He was a scientist, a philosopher, and a politician, and he was adept, too, at taking bribes; for this he had been imprisoned.
Study as an activity, in whatever form, brings us joy and enhances our thinking, speaking and writing ability adding charm to our personality. Their chief use for delight is in privateness and retiring; for ornament, is in discourse; and for ability, is in the judgment and disposition of business.
Study is always a private activity which people engage in when they are alone or in the privacy of their homes. It helps them in relaxation after a strenuous routine, when the body and mind need to slow down.
It sharpens our intellect helping us to judge things soundly. For expert men can execute, and perhaps judge of particulars, one by one; but the general counsels, and the plots and marshalling of affairs, come best from those that are learned.
It enables the learned men, who have studied extensively, to critically examine issues, and arrive at the right conclusion.
They can garner data, facts and arguments or against a particular view rationally. Such intelligent analysis of facts improves the soundness and quality of their judgment.
To spend too much time in studies is sloth; to use them too much for ornament, is affectation; to make judgment wholly by their rules, is the humor of a scholar.
However, over-indulgence in studies leads to undesirable consequences. Setting aside long hours in a day to study will make a man indolent. Overuse of the wisdom to analyze ordinary commonplace issues may make the man appear pretentious and vainglorious.
Sticking too much to rules to asses situations and decide on action may invite derision from others. They perfect nature, and are perfected by experience: Studying adds finesse and perfection to human nature.
Experiences in life supplements such honing of nature. Only when they are carefully worked upon and honed, the in-born abilities yield the best benefits to us. Studying is the whetstone that we use to sharpen our abilities.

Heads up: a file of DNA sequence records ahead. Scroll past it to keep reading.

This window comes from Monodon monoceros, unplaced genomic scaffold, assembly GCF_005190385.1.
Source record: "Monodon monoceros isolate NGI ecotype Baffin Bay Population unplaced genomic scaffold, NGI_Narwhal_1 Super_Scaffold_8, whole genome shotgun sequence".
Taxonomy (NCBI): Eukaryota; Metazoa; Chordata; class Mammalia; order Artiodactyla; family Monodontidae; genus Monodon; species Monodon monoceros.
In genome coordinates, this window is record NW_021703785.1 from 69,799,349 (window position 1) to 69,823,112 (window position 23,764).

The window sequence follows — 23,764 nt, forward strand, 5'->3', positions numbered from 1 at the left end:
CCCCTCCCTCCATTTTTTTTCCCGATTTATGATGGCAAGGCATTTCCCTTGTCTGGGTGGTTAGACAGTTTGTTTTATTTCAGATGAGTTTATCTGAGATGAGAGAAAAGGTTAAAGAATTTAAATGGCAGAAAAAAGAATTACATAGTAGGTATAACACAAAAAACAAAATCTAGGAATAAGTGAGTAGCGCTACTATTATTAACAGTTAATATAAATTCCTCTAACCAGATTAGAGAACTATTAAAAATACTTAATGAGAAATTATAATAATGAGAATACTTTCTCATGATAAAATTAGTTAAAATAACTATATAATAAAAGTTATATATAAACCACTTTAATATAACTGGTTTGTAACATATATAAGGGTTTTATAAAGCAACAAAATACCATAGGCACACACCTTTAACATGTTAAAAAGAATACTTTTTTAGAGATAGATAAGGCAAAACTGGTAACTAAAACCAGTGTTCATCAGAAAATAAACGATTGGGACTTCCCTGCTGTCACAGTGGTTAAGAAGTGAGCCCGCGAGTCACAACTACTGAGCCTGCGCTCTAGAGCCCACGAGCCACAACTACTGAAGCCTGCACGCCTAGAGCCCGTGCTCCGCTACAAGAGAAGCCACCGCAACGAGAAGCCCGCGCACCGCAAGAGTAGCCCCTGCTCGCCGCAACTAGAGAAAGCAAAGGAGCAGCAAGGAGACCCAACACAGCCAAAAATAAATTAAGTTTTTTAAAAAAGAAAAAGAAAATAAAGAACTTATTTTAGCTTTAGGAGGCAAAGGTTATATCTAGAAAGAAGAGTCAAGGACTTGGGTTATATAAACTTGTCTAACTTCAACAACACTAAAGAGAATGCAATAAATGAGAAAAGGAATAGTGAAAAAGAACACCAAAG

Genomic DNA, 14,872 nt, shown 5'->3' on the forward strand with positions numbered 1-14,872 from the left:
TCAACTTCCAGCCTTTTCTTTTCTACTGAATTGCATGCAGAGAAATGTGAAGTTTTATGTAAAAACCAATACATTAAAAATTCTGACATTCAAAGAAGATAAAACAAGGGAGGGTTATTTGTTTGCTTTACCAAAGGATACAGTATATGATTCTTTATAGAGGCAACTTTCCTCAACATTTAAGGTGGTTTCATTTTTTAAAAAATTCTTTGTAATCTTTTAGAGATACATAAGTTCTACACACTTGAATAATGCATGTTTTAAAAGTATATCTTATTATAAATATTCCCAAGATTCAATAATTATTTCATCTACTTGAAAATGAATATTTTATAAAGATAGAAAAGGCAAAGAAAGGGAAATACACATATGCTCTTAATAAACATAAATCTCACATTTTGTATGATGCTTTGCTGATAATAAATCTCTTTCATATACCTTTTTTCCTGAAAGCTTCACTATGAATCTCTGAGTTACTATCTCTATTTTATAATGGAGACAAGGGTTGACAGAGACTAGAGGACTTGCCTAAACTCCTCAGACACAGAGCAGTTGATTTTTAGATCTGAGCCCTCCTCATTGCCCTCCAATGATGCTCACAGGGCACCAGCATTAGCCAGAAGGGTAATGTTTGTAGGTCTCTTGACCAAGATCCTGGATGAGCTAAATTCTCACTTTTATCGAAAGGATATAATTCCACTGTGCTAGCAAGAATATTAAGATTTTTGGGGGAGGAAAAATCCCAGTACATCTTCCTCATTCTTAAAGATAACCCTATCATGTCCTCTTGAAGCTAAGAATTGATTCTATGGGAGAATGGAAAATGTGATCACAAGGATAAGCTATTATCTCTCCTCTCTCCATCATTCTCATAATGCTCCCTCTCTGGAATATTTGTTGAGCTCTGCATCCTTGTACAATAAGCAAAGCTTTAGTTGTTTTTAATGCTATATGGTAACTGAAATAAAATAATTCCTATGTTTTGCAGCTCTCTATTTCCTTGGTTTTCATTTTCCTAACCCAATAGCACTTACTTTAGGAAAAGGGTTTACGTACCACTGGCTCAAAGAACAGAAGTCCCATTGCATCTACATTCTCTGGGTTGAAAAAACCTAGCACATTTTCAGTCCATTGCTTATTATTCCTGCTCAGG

But inferences from study may lead to imprecise and misleading conclusions. So, experience is very valuable as it supplements studies. Crafty men condemn studies, simple men admire them, and wise men use them; for they teach not their own use; but that is a wisdom without them, and above them, won by observation.
People who are cunning and deceitful have no appreciation for studies as they accomplish their objectives through many crooked ways.
Simple folks, however, greatly value the role of studies in human life. Read not to contradict and confute; nor to believe and take for granted; nor to find talk and discourse; but to weigh and consider. It should also not be to engage in pointless discussion and argumentation.
Studying should enable us to weigh facts and analyze them rationally. Some books are to be tasted, others to be swallowed, and some few to be chewed and digested; that is, some books are to be read only in parts; others to be read, but not curiously; and some few to be read wholly, and with diligence and attention.
Books of varying content and genre are to be made use of differently. Some may be given a cursory reading, some others can be quickly sifted through.
Other important books are to be read slowly and minutely so as to truly fathom the meaning and underlying sense. Some books also may be read by deputy, and extracts made of them by others; but that would be only in the less important arguments, and the meaner sort of books, else distilled books are like common distilled waters, flashy things.
One can ask an assistant to read a book and prepare a short summary of it. But such practice should be followed for obtaining guidance on matters of lesser importance. There are some books which are, in fact, shortened already. Reading maketh a full man; conference a ready man; and writing an exact man.Of Studies by Francis Bacon [Explanation in blue, original in black].
Studies serve for delight, for ornament, and for ability. Study as an activity, in whatever form, brings us joy and enhances our thinking, speaking and writing ability adding charm to our personality.
The Essays of Francis Bacon Author: Francis Bacon, Mary Augusta Scott Created Date: 9/10/ PM. THE NEW ORGANON OR TRUE DIRECTIONS CONCERNING THE INTERPRETATION OF NATURE. Francis Bacon. [Note on the Text] AUTHOR'S PREFACE. Those who have taken upon them to lay down the law of nature as a thing already searched out and understood, whether they have spoken in simple assurance or professional affectation, have therein done philosophy and the sciences great injury.
Discourse by Francis Bacon. Francis Bacon was conceived in January 22, at York house, in the strand London, the most youthful of the eight posterity of Sir Nicholas Bacon, Master watchman of the colossal seal.
In "Of Discourse," Bacon, one of the most important rhetoricians in the early seventeenth century, argues that. The honorablest part of talk is to give the occasion; and again to moderate and pass. Francis Bacon, the first major English essayist, comments forcefully in Of Studies on the value of reading, writing, and learning.
Notice Bacon's reliance on parallel structures (in particular, tricolons) throughout this concise, aphoristic essay. Then, compare the essay to Samuel Johnson's treatment of the same theme more than a century later in On Studies.